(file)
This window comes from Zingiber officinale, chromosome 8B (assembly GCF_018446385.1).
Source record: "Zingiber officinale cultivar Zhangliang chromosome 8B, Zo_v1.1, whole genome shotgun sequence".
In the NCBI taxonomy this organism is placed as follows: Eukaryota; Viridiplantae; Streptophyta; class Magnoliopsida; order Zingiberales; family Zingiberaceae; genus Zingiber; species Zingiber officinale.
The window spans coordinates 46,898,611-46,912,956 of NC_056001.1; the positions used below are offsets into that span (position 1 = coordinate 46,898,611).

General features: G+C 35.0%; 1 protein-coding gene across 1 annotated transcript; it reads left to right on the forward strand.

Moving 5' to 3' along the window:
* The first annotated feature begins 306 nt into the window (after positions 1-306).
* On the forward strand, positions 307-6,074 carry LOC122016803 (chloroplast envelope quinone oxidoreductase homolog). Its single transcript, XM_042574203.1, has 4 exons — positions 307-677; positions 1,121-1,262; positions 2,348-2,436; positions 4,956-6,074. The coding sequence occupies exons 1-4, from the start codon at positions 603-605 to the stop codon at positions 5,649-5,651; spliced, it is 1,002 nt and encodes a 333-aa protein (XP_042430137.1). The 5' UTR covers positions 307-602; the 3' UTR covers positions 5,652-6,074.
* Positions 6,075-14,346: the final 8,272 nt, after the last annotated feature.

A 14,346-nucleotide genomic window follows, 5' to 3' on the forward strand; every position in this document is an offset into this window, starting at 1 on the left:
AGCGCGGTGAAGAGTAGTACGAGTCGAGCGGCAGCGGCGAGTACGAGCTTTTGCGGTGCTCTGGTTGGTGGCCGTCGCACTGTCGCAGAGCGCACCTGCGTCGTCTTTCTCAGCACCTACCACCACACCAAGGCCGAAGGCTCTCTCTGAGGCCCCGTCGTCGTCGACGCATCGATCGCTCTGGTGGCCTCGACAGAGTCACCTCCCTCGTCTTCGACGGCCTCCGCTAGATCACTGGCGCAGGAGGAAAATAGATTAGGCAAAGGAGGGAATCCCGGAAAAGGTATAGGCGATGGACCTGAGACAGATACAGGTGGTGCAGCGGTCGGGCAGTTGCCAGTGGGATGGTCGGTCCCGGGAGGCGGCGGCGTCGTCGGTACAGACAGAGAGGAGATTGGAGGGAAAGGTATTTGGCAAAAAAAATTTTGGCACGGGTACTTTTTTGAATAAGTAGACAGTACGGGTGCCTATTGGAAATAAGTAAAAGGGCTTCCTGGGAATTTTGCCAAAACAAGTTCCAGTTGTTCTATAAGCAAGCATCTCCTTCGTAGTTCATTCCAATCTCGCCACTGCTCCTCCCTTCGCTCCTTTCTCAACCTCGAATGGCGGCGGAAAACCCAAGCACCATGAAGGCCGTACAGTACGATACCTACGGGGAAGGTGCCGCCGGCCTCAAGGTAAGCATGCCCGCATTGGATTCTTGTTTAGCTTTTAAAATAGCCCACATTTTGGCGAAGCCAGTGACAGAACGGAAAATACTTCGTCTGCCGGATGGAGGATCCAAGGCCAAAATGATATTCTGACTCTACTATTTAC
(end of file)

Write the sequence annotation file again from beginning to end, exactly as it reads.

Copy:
This window comes from Zingiber officinale, chromosome 8B (assembly GCF_018446385.1).
Source record: "Zingiber officinale cultivar Zhangliang chromosome 8B, Zo_v1.1, whole genome shotgun sequence".
In the NCBI taxonomy this organism is placed as follows: Eukaryota; Viridiplantae; Streptophyta; class Magnoliopsida; order Zingiberales; family Zingiberaceae; genus Zingiber; species Zingiber officinale.
The window spans coordinates 46,898,611-46,912,956 of NC_056001.1; the positions used below are offsets into that span (position 1 = coordinate 46,898,611).

General features: G+C 35.0%; 1 protein-coding gene across 1 annotated transcript; it reads left to right on the forward strand.

Moving 5' to 3' along the window:
* The first annotated feature begins 306 nt into the window (after positions 1-306).
* On the forward strand, positions 307-6,074 carry LOC122016803 (chloroplast envelope quinone oxidoreductase homolog). Its single transcript, XM_042574203.1, has 4 exons — positions 307-677; positions 1,121-1,262; positions 2,348-2,436; positions 4,956-6,074. The coding sequence occupies exons 1-4, from the start codon at positions 603-605 to the stop codon at positions 5,649-5,651; spliced, it is 1,002 nt and encodes a 333-aa protein (XP_042430137.1). The 5' UTR covers positions 307-602; the 3' UTR covers positions 5,652-6,074.
* Positions 6,075-14,346: the final 8,272 nt, after the last annotated feature.

A 14,346-nucleotide genomic window follows, 5' to 3' on the forward strand; every position in this document is an offset into this window, starting at 1 on the left:
AGCGCGGTGAAGAGTAGTACGAGTCGAGCGGCAGCGGCGAGTACGAGCTTTTGCGGTGCTCTGGTTGGTGGCCGTCGCACTGTCGCAGAGCGCACCTGCGTCGTCTTTCTCAGCACCTACCACCACACCAAGGCCGAAGGCTCTCTCTGAGGCCCCGTCGTCGTCGACGCATCGATCGCTCTGGTGGCCTCGACAGAGTCACCTCCCTCGTCTTCGACGGCCTCCGCTAGATCACTGGCGCAGGAGGAAAATAGATTAGGCAAAGGAGGGAATCCCGGAAAAGGTATAGGCGATGGACCTGAGACAGATACAGGTGGTGCAGCGGTCGGGCAGTTGCCAGTGGGATGGTCGGTCCCGGGAGGCGGCGGCGTCGTCGGTACAGACAGAGAGGAGATTGGAGGGAAAGGTATTTGGCAAAAAAAATTTTGGCACGGGTACTTTTTTGAATAAGTAGACAGTACGGGTGCCTATTGGAAATAAGTAAAAGGGCTTCCTGGGAATTTTGCCAAAACAAGTTCCAGTTGTTCTATAAGCAAGCATCTCCTTCGTAGTTCATTCCAATCTCGCCACTGCTCCTCCCTTCGCTCCTTTCTCAACCTCGAATGGCGGCGGAAAACCCAAGCACCATGAAGGCCGTACAGTACGATACCTACGGGGAAGGTGCCGCCGGCCTCAAGGTAAGCATGCCCGCATTGGATTCTTGTTTAGCTTTTAAAATAGCCCACATTTTGGCGAAGCCAGTGACAGAACGGAAAATACTTCGTCTGCCGGATGGAGGATCCAAGGCCAAAATGATATTCTGACTCTACTATTTAC